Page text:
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18 1.4.1.2 Uniaxially Strained MOSFETS The Intel Corporation recently developed a process flow that uses two different approaches to introduce uniaxial channel strain in both NMOS and PMOS devices. With this new process, strain is independently introduced into the channel of both devices with minimal integration challenges or major increased in manufacturing cost. NMOS devices are fabricated with the standard process flow, and at the end of the process, a highly tensile nitride capping layer is deposited over the source, gate and drain regions. The high tensile stress, approximately 1.8x10 10 dyne/cm 2 in the capping layer creates compressive stress in the source and drain regions, which in turn induces longitudinal tensile stress and out of plane compressive stress in the channel area. [Tho04a]. Figure 1-12: Stress along the channel in a strained silicon NMOS transistor [ISE04] Uniaxial strain is introduced into PMOS transistors by depositing Si 1-x Ge x in a recessed etched trench (source and drain regions) on each side of the channel. Boron has a higher solid solubility limit in silicon germanium, thus allowing for higher boron activation [Sad02]. Since the Si 1-x Ge x has a larger lattice constant than Si, it compresses

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19 the channel from both sides and induces compressive stress in the channel region. For a PMOS device of Si 0.83 Ge 0.17 source/drain regions, 1.4 GPa of compressive stress simulation results show approximately 500 MPa of uniaxial compression in the channel [Tho05]. This technique of applying strain in the channel however is only applicable for nanometer channel lengths; in longer devices the compressive force would not have penetrated far enough to strain the entire channel. A large benefit to introducing strain in this technique is that integration issues are kept to a minimum because the strain is applied late in the process flow. Because the Si 1-x Ge x is confined to the source/drain regions, self-heating and leakage currents are not observed [ISE04]. Compressive stress from is shallow trench isolation structures has also demonstrated enhancements in PMOS device performance, which was discussed above in Section 1.3. Figure 1-13: Stress along the channel in a strained silicon PMOS transistor [ISE04] 1.4.2 Stress effects on electrical characteristics In 1954, Charles S. Smith discovered that bulk silicon and germanium demonstrate a change in electrical resistance with strain [Smi54]. This is known as the piezoresistive effect, and it can be used as a strain measurement tool for in strained silicon devices.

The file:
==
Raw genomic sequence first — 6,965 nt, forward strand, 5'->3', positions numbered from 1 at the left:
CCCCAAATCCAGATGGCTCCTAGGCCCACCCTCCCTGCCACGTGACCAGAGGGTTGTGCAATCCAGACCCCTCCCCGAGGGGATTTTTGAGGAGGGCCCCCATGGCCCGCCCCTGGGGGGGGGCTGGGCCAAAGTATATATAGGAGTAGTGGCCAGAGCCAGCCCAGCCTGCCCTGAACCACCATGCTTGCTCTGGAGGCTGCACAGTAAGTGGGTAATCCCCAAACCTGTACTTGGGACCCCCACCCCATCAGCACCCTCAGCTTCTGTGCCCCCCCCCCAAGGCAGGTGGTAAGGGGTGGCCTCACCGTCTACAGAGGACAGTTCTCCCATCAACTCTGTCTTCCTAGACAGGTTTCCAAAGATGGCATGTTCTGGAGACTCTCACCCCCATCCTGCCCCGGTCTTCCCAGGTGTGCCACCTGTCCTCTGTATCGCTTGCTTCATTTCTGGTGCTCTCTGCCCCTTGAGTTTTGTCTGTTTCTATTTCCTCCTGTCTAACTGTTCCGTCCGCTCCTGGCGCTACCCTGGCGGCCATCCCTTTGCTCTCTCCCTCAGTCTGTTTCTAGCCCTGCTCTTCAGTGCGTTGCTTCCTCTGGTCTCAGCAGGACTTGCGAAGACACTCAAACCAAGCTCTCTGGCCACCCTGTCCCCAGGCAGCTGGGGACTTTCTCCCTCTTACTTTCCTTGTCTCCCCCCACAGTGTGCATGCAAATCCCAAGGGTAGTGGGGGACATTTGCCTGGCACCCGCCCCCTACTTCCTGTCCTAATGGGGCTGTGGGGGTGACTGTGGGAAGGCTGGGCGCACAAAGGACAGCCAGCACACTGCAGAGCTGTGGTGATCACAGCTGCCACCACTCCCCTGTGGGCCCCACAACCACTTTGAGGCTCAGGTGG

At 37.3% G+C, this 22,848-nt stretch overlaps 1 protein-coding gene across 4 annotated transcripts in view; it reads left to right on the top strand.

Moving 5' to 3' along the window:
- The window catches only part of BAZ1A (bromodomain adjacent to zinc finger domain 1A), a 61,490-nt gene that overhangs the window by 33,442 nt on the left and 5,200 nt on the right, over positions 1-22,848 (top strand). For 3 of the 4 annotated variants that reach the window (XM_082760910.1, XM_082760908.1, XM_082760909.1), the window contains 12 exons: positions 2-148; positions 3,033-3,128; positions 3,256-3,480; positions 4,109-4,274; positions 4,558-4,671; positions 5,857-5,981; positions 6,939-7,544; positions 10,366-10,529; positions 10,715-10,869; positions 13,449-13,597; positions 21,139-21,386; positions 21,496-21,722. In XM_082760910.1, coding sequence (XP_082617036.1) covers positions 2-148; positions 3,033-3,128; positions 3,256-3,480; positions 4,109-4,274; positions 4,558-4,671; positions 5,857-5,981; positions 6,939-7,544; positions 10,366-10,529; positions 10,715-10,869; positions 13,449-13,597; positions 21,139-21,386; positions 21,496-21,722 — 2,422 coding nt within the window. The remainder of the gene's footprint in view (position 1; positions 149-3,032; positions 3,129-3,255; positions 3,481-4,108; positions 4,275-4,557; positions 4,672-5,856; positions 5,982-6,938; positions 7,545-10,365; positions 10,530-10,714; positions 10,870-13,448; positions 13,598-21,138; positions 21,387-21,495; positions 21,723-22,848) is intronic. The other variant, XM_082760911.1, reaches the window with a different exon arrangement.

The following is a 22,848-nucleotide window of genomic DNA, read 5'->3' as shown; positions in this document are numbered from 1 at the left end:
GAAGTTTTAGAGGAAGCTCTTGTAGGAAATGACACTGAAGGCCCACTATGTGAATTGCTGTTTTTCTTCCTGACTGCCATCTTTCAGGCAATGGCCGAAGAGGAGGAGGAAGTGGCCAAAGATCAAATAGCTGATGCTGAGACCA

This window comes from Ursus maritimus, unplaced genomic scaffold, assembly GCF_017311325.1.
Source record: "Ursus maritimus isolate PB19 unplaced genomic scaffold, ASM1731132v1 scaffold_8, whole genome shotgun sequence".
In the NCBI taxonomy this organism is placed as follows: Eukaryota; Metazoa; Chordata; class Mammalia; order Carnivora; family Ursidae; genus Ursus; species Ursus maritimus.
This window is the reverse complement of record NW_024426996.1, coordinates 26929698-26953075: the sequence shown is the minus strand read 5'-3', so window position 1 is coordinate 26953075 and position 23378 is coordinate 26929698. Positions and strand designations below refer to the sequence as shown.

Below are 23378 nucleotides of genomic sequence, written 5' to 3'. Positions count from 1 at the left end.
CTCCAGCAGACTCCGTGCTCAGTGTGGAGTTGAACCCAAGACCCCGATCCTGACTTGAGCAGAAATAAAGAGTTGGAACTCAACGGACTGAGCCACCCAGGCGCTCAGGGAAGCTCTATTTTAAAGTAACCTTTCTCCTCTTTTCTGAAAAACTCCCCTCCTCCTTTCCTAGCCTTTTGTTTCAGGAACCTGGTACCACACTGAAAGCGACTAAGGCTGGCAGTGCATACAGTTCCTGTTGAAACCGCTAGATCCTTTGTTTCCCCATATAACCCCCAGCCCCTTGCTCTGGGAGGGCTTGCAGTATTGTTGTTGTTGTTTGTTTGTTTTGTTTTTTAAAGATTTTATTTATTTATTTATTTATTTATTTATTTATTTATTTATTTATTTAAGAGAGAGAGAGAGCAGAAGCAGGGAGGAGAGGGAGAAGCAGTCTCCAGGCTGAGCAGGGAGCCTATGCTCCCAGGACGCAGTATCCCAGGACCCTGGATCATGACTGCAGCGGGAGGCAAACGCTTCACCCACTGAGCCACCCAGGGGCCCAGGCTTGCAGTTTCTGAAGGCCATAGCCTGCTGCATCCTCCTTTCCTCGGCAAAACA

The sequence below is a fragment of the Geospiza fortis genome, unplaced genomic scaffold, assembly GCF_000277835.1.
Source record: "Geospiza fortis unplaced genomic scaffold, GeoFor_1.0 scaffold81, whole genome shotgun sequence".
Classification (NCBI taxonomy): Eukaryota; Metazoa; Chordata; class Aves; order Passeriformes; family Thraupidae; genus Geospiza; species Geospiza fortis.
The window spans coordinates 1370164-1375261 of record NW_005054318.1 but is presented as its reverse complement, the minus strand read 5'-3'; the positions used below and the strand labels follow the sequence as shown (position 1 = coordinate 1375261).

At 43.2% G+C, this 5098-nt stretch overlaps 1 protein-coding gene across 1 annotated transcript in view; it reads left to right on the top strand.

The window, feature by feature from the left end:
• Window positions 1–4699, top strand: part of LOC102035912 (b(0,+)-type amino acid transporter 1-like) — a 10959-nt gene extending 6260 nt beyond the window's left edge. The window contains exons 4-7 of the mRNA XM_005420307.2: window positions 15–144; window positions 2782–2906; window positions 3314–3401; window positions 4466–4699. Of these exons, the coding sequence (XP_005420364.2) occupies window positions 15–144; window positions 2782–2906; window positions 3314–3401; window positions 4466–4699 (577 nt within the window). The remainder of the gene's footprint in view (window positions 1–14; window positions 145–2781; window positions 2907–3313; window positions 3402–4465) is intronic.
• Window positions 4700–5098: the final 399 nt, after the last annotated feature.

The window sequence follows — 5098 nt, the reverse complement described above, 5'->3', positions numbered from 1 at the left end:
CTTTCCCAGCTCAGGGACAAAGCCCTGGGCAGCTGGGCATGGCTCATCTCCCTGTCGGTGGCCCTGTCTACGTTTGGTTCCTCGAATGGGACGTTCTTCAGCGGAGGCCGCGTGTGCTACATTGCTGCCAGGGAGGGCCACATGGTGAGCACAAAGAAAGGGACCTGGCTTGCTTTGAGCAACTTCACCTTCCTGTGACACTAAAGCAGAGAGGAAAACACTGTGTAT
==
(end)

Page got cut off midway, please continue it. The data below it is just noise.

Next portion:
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20 Since there is a lack of data for many thin film materials used in semiconductor processing, the bulk coefficients are used for simplicity. For small strains, piezoresistance varies linearly with stress, and by analyzing the piezoresistive coefficients, it was observed that the most effective stress for PMOS devices is longitudinal compressive stress, but is longitudinal tensile and out-of-plane compressive for NMOS devices [Tho04a]. Thompson et al. studied mobility enhancements in MOSFETs at low strain and high vertical electric field [Tho04a]. For PMOS devices, the piezoresistance coefficients predicted that for 500 MPa of stress, a 40% increase in hole mobility for uniaxial compressive stress, and a 5% decrease in hole mobility for biaxial tensile stress resulted. Longitudinal uniaxial compressive strain introduced by Si 0.83 Ge 0.17 in the source/drain of a PMOS increased the hole mobility by 50% for a 45 nm gate length, and the NMOS devices showed a 10% mobility enhancement from a 75 nm capping layer [Tho04a]. The electron mobility enhancement is less than the PMOS because the strain induced from the nitride capping layer is less than the strain from growing Si 0.83 Ge 0.17 into the source/drain regions. However, the strain from the capping layer increases as the nitride capping layer is increased. Wafer bending techniques performed by Uchida et al. investigated the hole and electron mobility enhancement in biaxial and uniaxial stressed bulk and SOI MOSFETs. For both carriers, the appropriate uniaxial stress showed the largest enhancements in the [110] direction at high vertical fields. For 3.5 nm SOI NMOS devices, the electron mobility enhancements under biaxial and uniaxial strains were almost equivalent. In